Paving the way for the mobility revolution

January 5, 2017 OpenSystems Media

Carmakers are continually improving every aspect of their vehicles to achieve superior fuel efficiency and cleaner emissions. As the very definition of mobility evolves from gasoline-run vehicles to hybrid and electric alternatives, innovative technologies are also required to make the future of transport easier, safer, and greener.

At the heart of these fundamental changes lie the semiconductor technologies that enable greater power efficiency, increase performance, and support more intelligent vehicle systems. These technologies are key to bringing us ever-closer to this ‘mobility revolution’.

Clean, green and energy-efficient

Though hybrid electric vehicles (HEVs) and electric vehicles (EVs) are considerably more energy-efficient than their combustion counterparts, there’s always room for improvement. Minimizing power losses, maximizing power savings, and boosting overall performance are constant challenges facing HEV and EV manufacturers. Functional safety, including ISO 26262 compliance, also plays an increasingly important role.

Safety first

Recent progress in vehicle advanced driver assistance systems (ADAS) – including lane assist, emergency brake assist and distance control – has given us semi-autonomous vehicles and put us on the fast track to fully autonomous cars. As we become more reliant on ADAS, the ability to collect information from the immediate surroundings – combined with reliable and fast information processing and a failsafe electronic control unit (ECU) – become mandatory rather than desirable requirements.

Cameras, RADAR, and Light and Radar (LiDAR) technology, for example, are increasingly used to collect information in and around the vehicle and feed it to the driver assistance system. By 2018, automakers will start rolling out highly automated driving with a minimum of five RADAR-based systems for 360° coverage.

Hassle-free software updates

Effective hardware, of course, needs to be complemented by efficient and highly reliable software implementations – but software evolves, so there is also the continual need to upgrade vehicle software, whether to fix bugs, improve performance, or add more functions.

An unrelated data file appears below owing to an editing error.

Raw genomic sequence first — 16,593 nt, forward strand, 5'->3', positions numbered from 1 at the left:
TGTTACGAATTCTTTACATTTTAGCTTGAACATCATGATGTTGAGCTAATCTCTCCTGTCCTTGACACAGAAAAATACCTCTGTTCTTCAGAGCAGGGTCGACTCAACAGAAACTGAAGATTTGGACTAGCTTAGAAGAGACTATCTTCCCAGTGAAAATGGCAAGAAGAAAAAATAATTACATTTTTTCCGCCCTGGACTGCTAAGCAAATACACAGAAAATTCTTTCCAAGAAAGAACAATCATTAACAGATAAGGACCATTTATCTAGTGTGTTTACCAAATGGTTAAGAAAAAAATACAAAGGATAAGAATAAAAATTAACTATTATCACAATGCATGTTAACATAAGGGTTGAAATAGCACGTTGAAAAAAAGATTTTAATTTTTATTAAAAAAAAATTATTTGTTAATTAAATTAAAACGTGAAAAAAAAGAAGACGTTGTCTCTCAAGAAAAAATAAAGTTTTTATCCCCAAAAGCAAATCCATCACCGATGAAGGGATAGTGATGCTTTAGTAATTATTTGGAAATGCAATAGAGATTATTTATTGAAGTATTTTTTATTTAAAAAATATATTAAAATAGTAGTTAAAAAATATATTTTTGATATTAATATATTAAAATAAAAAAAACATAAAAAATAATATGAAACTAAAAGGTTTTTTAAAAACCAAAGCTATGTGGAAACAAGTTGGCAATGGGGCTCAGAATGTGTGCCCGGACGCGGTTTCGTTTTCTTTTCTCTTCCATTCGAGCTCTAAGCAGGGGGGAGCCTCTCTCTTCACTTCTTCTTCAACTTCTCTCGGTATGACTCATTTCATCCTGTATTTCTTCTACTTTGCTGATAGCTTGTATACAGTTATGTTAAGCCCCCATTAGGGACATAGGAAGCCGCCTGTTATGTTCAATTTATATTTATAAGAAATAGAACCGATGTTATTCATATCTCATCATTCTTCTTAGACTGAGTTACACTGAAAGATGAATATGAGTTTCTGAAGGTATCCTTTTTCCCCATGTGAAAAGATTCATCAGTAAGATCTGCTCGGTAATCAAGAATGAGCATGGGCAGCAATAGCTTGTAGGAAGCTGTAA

Using mobile communication channels to remotely execute vehicle software updates over the air (SOTA) is a key focus for car manufacturers – which is understandable given the high cost associated with vehicle recalls to fix or upgrade software.

The benefits of remote software updates are undoubtedly compelling, but the security aspect – and with it the potential consequences on vehicle safety – must be considered.

An insufficiently secure external connection used to run software updates, for example, could open the door to potential hackers. And, once in, this could provide access to the complete board net architecture of the car und the corresponding control, comfort, and safety systems. It is no exaggeration to say that a driver or passenger’s life – or that of other road users – could ultimately be dependent on the security protection built into the vehicle infrastructure.

Infineon is showing visitors to CES this year how automated driving is becoming a reality thanks to technologies such as 77 GHz RADAR and LiDAR, 3D cameras for driver monitoring, advanced driver assistance systems (ADAS), and secure software updates over the air (SOTA). Find out more here.

Shawn Slusser is Vice President for Infineon’s North American and South American automotive business. He holds a BS in Electrical Engineering from Lawrence Technological University, Southfield MI and an MBA from University of Michigan, Ann Arbor MI.

Shawn Slusser, Infineon
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